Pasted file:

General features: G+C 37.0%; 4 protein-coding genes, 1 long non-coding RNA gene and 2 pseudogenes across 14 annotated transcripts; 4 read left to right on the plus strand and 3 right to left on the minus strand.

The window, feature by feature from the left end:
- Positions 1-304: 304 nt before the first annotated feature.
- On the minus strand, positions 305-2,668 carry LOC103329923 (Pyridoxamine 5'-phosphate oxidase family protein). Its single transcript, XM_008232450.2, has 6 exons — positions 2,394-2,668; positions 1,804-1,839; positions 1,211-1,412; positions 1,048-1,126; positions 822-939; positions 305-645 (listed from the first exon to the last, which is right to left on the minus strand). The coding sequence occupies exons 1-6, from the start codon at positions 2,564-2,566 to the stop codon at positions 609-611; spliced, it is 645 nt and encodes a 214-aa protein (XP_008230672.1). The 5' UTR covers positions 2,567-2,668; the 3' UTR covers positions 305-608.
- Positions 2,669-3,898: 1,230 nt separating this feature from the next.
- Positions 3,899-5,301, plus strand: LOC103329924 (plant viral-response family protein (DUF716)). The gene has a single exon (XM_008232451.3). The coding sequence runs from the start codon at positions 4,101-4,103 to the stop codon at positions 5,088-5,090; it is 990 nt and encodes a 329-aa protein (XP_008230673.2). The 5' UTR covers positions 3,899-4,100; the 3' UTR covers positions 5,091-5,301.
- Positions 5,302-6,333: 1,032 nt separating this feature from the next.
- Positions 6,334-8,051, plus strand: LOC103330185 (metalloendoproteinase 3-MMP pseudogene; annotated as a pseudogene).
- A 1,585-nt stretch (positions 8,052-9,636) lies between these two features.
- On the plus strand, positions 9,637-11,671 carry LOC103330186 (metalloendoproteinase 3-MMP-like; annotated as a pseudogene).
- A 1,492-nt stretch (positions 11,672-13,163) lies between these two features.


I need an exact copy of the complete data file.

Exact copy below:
General features: G+C 37.0%; 4 protein-coding genes, 1 long non-coding RNA gene and 2 pseudogenes across 14 annotated transcripts; 4 read left to right on the plus strand and 3 right to left on the minus strand.

The window, feature by feature from the left end:
- Positions 1-304: 304 nt before the first annotated feature.
- On the minus strand, positions 305-2,668 carry LOC103329923 (Pyridoxamine 5'-phosphate oxidase family protein). Its single transcript, XM_008232450.2, has 6 exons — positions 2,394-2,668; positions 1,804-1,839; positions 1,211-1,412; positions 1,048-1,126; positions 822-939; positions 305-645 (listed from the first exon to the last, which is right to left on the minus strand). The coding sequence occupies exons 1-6, from the start codon at positions 2,564-2,566 to the stop codon at positions 609-611; spliced, it is 645 nt and encodes a 214-aa protein (XP_008230672.1). The 5' UTR covers positions 2,567-2,668; the 3' UTR covers positions 305-608.
- Positions 2,669-3,898: 1,230 nt separating this feature from the next.
- Positions 3,899-5,301, plus strand: LOC103329924 (plant viral-response family protein (DUF716)). The gene has a single exon (XM_008232451.3). The coding sequence runs from the start codon at positions 4,101-4,103 to the stop codon at positions 5,088-5,090; it is 990 nt and encodes a 329-aa protein (XP_008230673.2). The 5' UTR covers positions 3,899-4,100; the 3' UTR covers positions 5,091-5,301.
- Positions 5,302-6,333: 1,032 nt separating this feature from the next.
- Positions 6,334-8,051, plus strand: LOC103330185 (metalloendoproteinase 3-MMP pseudogene; annotated as a pseudogene).
- A 1,585-nt stretch (positions 8,052-9,636) lies between these two features.
- On the plus strand, positions 9,637-11,671 carry LOC103330186 (metalloendoproteinase 3-MMP-like; annotated as a pseudogene).
- A 1,492-nt stretch (positions 11,672-13,163) lies between these two features.